The first mines to began operations along the Keweenaw did so at the peninsula’s norther end, around old Native American pits near Copper Harbor. Soon companies explored outward discovering rich fissure deposits of copper along the way. Unlike the large lodes discovered later, these early fissure deposits were mostly hit and miss with a few notable exceptions. These early attempts included the Deleware Mine, backed by the overly optimistic Pennsylvania Mining Company. Before the profitability of the mine was ever determined, smelters and stamp mills were built to process the foreseen copper riches along the shores of nearby Lac La Belle. Connected it with the mine was a short line railroad. With those tracks the beginnings of the Keweenaw Central had been laid.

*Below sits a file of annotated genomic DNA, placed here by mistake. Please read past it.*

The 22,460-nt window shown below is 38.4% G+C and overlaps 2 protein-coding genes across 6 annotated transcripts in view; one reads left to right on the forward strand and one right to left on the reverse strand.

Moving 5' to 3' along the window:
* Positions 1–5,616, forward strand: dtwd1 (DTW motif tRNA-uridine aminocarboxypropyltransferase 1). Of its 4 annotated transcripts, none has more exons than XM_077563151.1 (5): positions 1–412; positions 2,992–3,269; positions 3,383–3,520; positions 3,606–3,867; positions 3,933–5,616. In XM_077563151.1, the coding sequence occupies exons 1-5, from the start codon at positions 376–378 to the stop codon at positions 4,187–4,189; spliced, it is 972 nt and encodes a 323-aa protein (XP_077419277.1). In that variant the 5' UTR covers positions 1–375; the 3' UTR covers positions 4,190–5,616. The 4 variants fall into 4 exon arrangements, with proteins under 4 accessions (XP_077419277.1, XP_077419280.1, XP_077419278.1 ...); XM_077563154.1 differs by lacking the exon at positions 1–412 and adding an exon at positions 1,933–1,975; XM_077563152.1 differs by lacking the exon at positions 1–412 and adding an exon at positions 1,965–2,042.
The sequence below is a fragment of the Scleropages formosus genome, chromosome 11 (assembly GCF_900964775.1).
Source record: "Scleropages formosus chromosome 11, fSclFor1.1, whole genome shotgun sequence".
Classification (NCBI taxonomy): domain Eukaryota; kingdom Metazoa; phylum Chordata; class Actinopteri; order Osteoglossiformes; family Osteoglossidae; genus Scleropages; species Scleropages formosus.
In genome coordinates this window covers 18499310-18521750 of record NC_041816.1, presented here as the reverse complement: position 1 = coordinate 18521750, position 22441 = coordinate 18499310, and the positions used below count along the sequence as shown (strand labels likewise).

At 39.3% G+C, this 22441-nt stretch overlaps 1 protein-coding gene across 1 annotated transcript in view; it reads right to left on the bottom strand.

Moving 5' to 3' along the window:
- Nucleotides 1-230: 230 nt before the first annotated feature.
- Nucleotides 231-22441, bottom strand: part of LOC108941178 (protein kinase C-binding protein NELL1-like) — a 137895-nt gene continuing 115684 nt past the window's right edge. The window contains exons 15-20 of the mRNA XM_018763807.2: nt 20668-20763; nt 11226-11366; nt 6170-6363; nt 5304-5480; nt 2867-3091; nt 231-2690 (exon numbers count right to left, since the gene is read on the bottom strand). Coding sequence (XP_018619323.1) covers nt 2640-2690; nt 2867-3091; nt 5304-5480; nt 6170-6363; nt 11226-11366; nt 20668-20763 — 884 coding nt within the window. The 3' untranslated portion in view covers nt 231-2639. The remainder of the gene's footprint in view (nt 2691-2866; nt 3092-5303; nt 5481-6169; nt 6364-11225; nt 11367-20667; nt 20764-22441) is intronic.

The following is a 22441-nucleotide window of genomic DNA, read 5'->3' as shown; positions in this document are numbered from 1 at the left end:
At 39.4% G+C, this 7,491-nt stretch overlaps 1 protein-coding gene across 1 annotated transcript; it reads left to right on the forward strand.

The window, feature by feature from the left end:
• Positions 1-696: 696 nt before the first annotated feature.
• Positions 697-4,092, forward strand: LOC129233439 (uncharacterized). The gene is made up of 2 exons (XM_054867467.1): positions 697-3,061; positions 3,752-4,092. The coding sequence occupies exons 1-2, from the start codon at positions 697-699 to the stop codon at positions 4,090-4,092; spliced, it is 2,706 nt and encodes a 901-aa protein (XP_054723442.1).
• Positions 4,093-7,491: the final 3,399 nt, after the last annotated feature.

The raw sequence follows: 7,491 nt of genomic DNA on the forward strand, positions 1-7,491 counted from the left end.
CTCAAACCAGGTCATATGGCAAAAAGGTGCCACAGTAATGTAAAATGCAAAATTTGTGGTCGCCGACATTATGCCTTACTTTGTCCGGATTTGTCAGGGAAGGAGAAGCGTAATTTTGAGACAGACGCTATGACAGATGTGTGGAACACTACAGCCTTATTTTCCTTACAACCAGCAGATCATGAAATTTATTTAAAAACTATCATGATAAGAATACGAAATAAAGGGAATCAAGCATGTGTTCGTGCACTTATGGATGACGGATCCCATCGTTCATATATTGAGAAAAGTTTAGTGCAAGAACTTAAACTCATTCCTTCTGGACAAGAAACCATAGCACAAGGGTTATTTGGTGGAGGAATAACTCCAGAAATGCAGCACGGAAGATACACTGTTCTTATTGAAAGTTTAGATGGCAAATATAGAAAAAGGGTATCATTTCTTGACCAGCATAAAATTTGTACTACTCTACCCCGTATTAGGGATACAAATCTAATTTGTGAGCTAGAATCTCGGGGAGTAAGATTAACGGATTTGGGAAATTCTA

The Delaware, however, turned out not to be the great producer it was hoped it would be. As the Pennsylvania Mining Company and its lands changed hands over and over again, new companies had high hopes of finding a rich lode in the area. As companies explored further west, the rail lines to Lac La Belle were extended to accommodate. The large investment of capital and resources at the mills at Lac La Belle were too great to leave behind. By the 1880′s the line had been extended as far as Phoenix and Cliff. Soon the line would be sold and would become the independent Lac La Belle & Calumet Railroad – the Keweenaw Central’s direct descendent.